I want to make the same Swing component (e.g JLabel) appear in
    different tabs of a JTabbedPane.
    e.g. I want to make label4 to appear in both panel1/tab1 and panel2 in
    the following test program.
    I am still experimenting (by cloning JLabel, etc) to make it work.
    Please help.
    public class TestPanel extends JPanel {
    JFrame frame = new JFrame();
    Container container = frame.getContentPane();
    JTabbedPane tabPane = new JTabbedPane();

    GridBagLayout gbl = new GridBagLayout();

    GridBagConstraints c = new GridBagConstraints();

    JPanel panel1 = new JPanel(new GridBagLayout());
    JPanel panel2 = new JPanel(new GridBagLayout());

    String s = "copy";
    JLabel label = new JLabel(s);

    c.gridx = 0;
    c.gridy = 0;
    panel1.add(label, c); // appear in tab 2

    JLabel label2 = new JLabel(label.getText());
    JLabel label3 = new JLabel("label3");
    JLabel label4 = new JLabel("label4");

    c.gridy = 1;
    panel2.add(label3, c);
    c.gridy = 2;
    panel2.add(label, c);
    c.gridy = 3;
    panel2.add(label2, c); // appear in panel2

    c.gridy = 4;
    panel2.add(label4, c); // do not appear in panel2
    panel1.add(label4, c); // appear in panel1

    tabPane.add(panel1, "1");
    tabPane.add(panel2, "2");

    albert kao, Mar 4, 2011
  8. albert kao

    Lew Guest

    Cloning or copying the component is a bad idea.

    Follow the advice upthread vis-à-vis JLabel. For the others, you
    might share a model but don't share the widget.
    That won't make it work.
    Lew, Mar 4, 2011
  9. albert kao

    Ian Shef Guest



    Aha, now I think that I understand what you are after!

    Swing uses (a variant of) an architecture called MVC (Model - View -
    Controller). You can read about it elsewhere, I won't go into details.
    However, unless you have a really good reason to fight against it, it is best
    to work along with it. In your case, here is what it means:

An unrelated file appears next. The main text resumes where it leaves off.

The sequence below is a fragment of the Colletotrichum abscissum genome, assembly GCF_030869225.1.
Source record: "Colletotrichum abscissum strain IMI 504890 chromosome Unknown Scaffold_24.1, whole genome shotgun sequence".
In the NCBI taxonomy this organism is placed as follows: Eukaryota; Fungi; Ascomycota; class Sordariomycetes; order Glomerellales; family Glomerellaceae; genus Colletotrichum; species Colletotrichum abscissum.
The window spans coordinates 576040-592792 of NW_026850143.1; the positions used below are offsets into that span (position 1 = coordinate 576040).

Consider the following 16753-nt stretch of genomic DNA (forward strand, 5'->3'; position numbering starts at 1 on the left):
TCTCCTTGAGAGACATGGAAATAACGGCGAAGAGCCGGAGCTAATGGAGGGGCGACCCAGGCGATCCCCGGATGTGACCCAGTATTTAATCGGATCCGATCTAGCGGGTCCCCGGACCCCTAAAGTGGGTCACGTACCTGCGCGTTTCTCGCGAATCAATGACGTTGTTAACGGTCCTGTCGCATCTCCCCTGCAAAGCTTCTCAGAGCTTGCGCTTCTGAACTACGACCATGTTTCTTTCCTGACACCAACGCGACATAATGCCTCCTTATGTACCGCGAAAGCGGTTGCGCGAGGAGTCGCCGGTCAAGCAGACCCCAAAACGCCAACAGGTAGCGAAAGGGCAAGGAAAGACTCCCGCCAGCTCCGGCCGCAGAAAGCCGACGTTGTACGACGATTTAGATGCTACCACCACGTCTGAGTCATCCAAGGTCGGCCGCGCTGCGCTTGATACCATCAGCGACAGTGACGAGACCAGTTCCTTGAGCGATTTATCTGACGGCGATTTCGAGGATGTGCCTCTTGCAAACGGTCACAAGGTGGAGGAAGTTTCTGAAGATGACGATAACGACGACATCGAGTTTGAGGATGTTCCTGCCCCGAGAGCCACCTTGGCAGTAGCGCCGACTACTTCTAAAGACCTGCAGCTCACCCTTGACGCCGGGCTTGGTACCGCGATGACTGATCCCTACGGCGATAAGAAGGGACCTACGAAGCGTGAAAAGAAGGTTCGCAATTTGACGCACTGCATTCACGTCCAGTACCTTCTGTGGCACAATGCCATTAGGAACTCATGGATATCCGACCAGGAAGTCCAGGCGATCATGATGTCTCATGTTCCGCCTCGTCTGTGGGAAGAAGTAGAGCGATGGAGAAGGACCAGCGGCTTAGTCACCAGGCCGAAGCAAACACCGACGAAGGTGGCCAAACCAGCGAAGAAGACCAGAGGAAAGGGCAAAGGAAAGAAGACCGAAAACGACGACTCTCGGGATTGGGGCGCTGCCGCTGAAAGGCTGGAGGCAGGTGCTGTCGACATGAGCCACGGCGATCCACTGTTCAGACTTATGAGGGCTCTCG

Data exists in one place (the Model), and there are one or more ways to view
    the data (the View).

    For your JLabel in this case, you have data in a String s. You have multiple
    JLabel_s that you are going to create, based on the same s. Just use
    new JLabel(s) as many times as needed and you will be fine.

    Similarly for your JComboBox, there is a model of class ComboBoxModel. The
    ComboBoxModel holds your data, and each JComboBox should be constructed using
    this model. If your data changes, update the model. All of the listeners
    (the various JComboBox_es) will be notified of the change and will display

    One issue with the JLabel: if s changes, the JLabel_s don't automatically
    get updated. You have to do this yourself, or perhaps you should be using a
    JTextField (and its associated model, a Document).

    Good luck!
    Ian Shef, Mar 4, 2011
  10. albert kao: More details may be found under "Separable model

    albert kao: For modeling your labels' content, I see a couple of choices
    for event handling:

    1) Have your model extend Observable, and let your view implement
    Observer, as suggested here:


    2) Create you own event type using the EventListenerList contained by
    every JComponent:

    John B. Matthews, Mar 4, 2011
  11. albert kao

    Eric Sosman Guest

    Pfui: Use `new'. Your JLabels and so on are not "the same"
    component at all, since they have (or can have) different positions
    and even different sizes in each tab. Just make multiple JLabels
    with the same text/font/color/whatnot. For the JComboboxes, make
    independent JComboBox instances that use the same ComboBoxModel

    Don't imagine that two visual gadgets with the same appearance
    are somehow the same gadget. Ever met any sets of "identical" twins?
    WYSINATI = What You See Is Not All There Is.
    Eric Sosman, Mar 5, 2011